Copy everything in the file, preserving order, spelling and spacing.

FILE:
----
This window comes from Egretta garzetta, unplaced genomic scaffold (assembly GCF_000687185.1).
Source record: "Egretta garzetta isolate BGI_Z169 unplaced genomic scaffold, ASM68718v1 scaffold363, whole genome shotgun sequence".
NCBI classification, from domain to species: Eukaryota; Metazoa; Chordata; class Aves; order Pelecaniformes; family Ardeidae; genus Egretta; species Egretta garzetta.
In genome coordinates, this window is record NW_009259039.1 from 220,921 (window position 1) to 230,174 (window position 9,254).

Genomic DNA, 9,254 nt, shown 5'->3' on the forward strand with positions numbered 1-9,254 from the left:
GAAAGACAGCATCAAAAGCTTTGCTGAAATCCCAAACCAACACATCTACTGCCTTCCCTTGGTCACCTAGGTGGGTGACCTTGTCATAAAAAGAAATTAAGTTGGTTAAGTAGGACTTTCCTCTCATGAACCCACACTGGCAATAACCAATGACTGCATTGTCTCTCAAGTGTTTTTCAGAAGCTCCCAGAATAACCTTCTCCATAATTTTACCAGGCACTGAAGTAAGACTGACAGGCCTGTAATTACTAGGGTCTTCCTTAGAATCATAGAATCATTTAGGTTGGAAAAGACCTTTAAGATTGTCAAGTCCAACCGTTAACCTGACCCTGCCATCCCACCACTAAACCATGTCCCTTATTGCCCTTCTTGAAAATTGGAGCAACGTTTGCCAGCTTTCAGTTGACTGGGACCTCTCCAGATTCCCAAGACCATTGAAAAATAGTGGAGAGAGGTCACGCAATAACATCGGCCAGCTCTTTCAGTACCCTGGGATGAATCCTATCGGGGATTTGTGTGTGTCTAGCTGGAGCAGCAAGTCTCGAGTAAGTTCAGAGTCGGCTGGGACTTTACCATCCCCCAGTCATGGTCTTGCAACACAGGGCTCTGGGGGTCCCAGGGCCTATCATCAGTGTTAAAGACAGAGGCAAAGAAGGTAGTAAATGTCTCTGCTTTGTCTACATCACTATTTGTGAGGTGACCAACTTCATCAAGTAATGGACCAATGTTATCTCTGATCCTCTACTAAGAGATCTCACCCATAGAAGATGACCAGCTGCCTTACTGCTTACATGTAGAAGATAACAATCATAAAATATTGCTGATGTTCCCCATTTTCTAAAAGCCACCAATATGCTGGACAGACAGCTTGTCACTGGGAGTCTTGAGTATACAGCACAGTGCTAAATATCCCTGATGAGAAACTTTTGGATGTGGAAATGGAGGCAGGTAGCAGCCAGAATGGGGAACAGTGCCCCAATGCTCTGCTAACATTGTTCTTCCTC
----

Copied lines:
This window comes from Egretta garzetta, unplaced genomic scaffold (assembly GCF_000687185.1).
Source record: "Egretta garzetta isolate BGI_Z169 unplaced genomic scaffold, ASM68718v1 scaffold363, whole genome shotgun sequence".
NCBI classification, from domain to species: Eukaryota; Metazoa; Chordata; class Aves; order Pelecaniformes; family Ardeidae; genus Egretta; species Egretta garzetta.
In genome coordinates, this window is record NW_009259039.1 from 220,921 (window position 1) to 230,174 (window position 9,254).

Genomic DNA, 9,254 nt, shown 5'->3' on the forward strand with positions numbered 1-9,254 from the left:
GAAAGACAGCATCAAAAGCTTTGCTGAAATCCCAAACCAACACATCTACTGCCTTCCCTTGGTCACCTAGGTGGGTGACCTTGTCATAAAAAGAAATTAAGTTGGTTAAGTAGGACTTTCCTCTCATGAACCCACACTGGCAATAACCAATGACTGCATTGTCTCTCAAGTGTTTTTCAGAAGCTCCCAGAATAACCTTCTCCATAATTTTACCAGGCACTGAAGTAAGACTGACAGGCCTGTAATTACTAGGGTCTTCCTTAGAATCATAGAATCATTTAGGTTGGAAAAGACCTTTAAGATTGTCAAGTCCAACCGTTAACCTGACCCTGCCATCCCACCACTAAACCATGTCCCTTATTGCCCTTCTTGAAAATTGGAGCAACGTTTGCCAGCTTTCAGTTGACTGGGACCTCTCCAGATTCCCAAGACCATTGAAAAATAGTGGAGAGAGGTCACGCAATAACATCGGCCAGCTCTTTCAGTACCCTGGGATGAATCCTATCGGGGATTTGTGTGTGTCTAGCTGGAGCAGCAAGTCTCGAGTAAGTTCAGAGTCGGCTGGGACTTTACCATCCCCCAGTCATGGTCTTGCAACACAGGGCTCTGGGGGTCCCAGGGCCTATCATCAGTGTTAAAGACAGAGGCAAAGAAGGTAGTAAATGTCTCTGCTTTGTCTACATCACTATTTGTGAGGTGACCAACTTCATCAAGTAATGGACCAATGTTATCTCTGATCCTCTACTAAGAGATCTCACCCATAGAAGATGACCAGCTGCCTTACTGCTTACATGTAGAAGATAACAATCATAAAATATTGCTGATGTTCCCCATTTTCTAAAAGCCACCAATATGCTGGACAGACAGCTTGTCACTGGGAGTCTTGAGTATACAGCACAGTGCTAAATATCCCTGATGAGAAACTTTTGGATGTGGAAATGGAGGCAGGTAGCAGCCAGAATGGGGAACAGTGCCCCAATGCTCTGCTAACATTGTTCTTCCTC